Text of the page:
Commentary to Ondine Page 4:
So for this page I colored the hair black, but then I didn’t draw the protagonist again for the next three pages, so when I finally had to draw and color him again, I forgot that I had made his hair black, and so I just left it uncolored. It wasn’t until the very end, when the comic returns to the real world, that I went back to these early pages for reference and realized what had happened. At first I considered coloring his hair black in the real world and white in the “dream” world, as another little artistic difference between the two. But I rejected that idea, mostly because I didn’t like how he looked with black hair. So, for consistency’s sake, I went back to this page and “corrected” the hair color to white.
There are a couple of noteworthy art design things going on in this page. For one, I introduce a color that is not grey, and I associate that color with the protagonist. This is in anticipation of the introduction of Ondine, who has her own color. The two major characters are thus assigned their individual colors, and I can use color as a way to signal something associated with one character over another. (As we’ll see, other design choices prevent me from exploiting this color division very much.)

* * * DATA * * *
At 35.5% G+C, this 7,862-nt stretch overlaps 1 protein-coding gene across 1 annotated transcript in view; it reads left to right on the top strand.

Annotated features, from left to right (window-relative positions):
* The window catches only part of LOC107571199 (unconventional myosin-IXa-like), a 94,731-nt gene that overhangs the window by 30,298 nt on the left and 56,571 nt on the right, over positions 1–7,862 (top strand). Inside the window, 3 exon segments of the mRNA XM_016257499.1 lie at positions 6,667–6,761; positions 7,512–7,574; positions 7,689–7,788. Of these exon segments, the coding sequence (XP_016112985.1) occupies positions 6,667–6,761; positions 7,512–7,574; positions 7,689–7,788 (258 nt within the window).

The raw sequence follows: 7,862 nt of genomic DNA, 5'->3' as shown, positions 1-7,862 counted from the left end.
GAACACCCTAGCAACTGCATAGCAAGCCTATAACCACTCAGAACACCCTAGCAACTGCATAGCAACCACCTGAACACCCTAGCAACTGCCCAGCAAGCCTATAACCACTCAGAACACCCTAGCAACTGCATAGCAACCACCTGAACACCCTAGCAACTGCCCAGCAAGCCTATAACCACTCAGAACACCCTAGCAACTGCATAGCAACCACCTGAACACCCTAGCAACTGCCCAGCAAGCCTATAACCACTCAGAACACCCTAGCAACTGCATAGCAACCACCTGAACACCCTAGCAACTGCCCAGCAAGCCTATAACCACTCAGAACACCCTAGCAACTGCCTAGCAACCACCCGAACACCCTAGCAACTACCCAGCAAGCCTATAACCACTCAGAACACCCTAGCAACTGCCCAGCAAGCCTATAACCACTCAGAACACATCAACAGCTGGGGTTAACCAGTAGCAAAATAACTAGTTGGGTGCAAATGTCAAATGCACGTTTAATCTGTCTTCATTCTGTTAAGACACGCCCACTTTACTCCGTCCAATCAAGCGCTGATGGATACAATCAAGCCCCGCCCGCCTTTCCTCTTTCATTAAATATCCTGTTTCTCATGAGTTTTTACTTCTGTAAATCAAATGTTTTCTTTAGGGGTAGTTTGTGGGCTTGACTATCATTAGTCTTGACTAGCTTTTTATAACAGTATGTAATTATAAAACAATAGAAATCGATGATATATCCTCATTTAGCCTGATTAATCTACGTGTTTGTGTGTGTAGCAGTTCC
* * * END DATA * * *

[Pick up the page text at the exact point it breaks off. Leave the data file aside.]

The second big thing involves the panels. Up until this page, I maintained a significant border space between the panels and the edge of the page. This served two purposes: one, it creates a faint claustrophobic effect, wherein the images within the panels are constrained and crammed into a space that is smaller than the full page; and two, it suggests order and regularity. This is the real world, governed by immutable rules, and therefore the panels are bound by specific rules as well. In the first pages, the panels and compositions are very basic, and I don’t do anything elaborate or experimental with layouts.
This is the page that starts to change that. We get one “normal” panel fully introducing the protagonist (who, we now see, is completely uninterested in the lecture and not paying any attention), and immediately in the next panel, the rules start to break down. The panel edges curve, and the next two panels become circular rather than rectangular. Finally, the last panel actually does extend to the very edge of the page, signalling that we are breaking out of the rules of the real world and entering into somewhere else entirely.
The zoom into the eye is supposed to suggest that we are entering into the protagonists mind, or dream, or thoughts. It’s a well-worn trope in cinema and TV, but unlike in those media I didn’t have the luxury of a steady zoom shot. I think it still works, but it’s perhaps a little clunkier than I would prefer.
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